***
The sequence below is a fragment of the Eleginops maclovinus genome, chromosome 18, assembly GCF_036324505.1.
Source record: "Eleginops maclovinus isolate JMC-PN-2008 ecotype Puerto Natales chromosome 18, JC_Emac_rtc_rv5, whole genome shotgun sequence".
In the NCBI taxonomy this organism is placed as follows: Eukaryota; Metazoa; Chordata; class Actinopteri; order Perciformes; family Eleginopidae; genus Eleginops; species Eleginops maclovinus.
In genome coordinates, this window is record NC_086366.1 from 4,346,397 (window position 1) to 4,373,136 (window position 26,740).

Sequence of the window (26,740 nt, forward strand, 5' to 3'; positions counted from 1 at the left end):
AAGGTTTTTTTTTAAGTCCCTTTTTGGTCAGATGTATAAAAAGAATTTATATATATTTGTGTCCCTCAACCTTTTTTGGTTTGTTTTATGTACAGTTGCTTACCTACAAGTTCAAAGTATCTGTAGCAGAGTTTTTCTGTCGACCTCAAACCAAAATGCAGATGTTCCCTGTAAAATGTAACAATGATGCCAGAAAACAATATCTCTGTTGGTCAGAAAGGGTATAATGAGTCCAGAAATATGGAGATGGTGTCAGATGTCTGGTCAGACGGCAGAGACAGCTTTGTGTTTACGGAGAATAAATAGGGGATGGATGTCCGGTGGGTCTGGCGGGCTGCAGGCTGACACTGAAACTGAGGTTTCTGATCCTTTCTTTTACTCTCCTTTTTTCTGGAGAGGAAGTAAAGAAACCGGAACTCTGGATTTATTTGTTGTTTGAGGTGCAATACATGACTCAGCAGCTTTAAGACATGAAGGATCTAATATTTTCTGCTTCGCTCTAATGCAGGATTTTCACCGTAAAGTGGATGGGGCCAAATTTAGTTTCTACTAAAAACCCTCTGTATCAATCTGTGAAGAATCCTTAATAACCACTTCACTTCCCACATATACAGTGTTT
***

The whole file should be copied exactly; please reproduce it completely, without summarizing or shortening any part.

The sequence below is a fragment of the Eleginops maclovinus genome, chromosome 18, assembly GCF_036324505.1.
Source record: "Eleginops maclovinus isolate JMC-PN-2008 ecotype Puerto Natales chromosome 18, JC_Emac_rtc_rv5, whole genome shotgun sequence".
In the NCBI taxonomy this organism is placed as follows: Eukaryota; Metazoa; Chordata; class Actinopteri; order Perciformes; family Eleginopidae; genus Eleginops; species Eleginops maclovinus.
In genome coordinates, this window is record NC_086366.1 from 4,346,397 (window position 1) to 4,373,136 (window position 26,740).

Sequence of the window (26,740 nt, forward strand, 5' to 3'; positions counted from 1 at the left end):
AAGGTTTTTTTTTAAGTCCCTTTTTGGTCAGATGTATAAAAAGAATTTATATATATTTGTGTCCCTCAACCTTTTTTGGTTTGTTTTATGTACAGTTGCTTACCTACAAGTTCAAAGTATCTGTAGCAGAGTTTTTCTGTCGACCTCAAACCAAAATGCAGATGTTCCCTGTAAAATGTAACAATGATGCCAGAAAACAATATCTCTGTTGGTCAGAAAGGGTATAATGAGTCCAGAAATATGGAGATGGTGTCAGATGTCTGGTCAGACGGCAGAGACAGCTTTGTGTTTACGGAGAATAAATAGGGGATGGATGTCCGGTGGGTCTGGCGGGCTGCAGGCTGACACTGAAACTGAGGTTTCTGATCCTTTCTTTTACTCTCCTTTTTTCTGGAGAGGAAGTAAAGAAACCGGAACTCTGGATTTATTTGTTGTTTGAGGTGCAATACATGACTCAGCAGCTTTAAGACATGAAGGATCTAATATTTTCTGCTTCGCTCTAATGCAGGATTTTCACCGTAAAGTGGATGGGGCCAAATTTAGTTTCTACTAAAAACCCTCTGTATCAATCTGTGAAGAATCCTTAATAACCACTTCACTTCCCACATATACAGTGTTT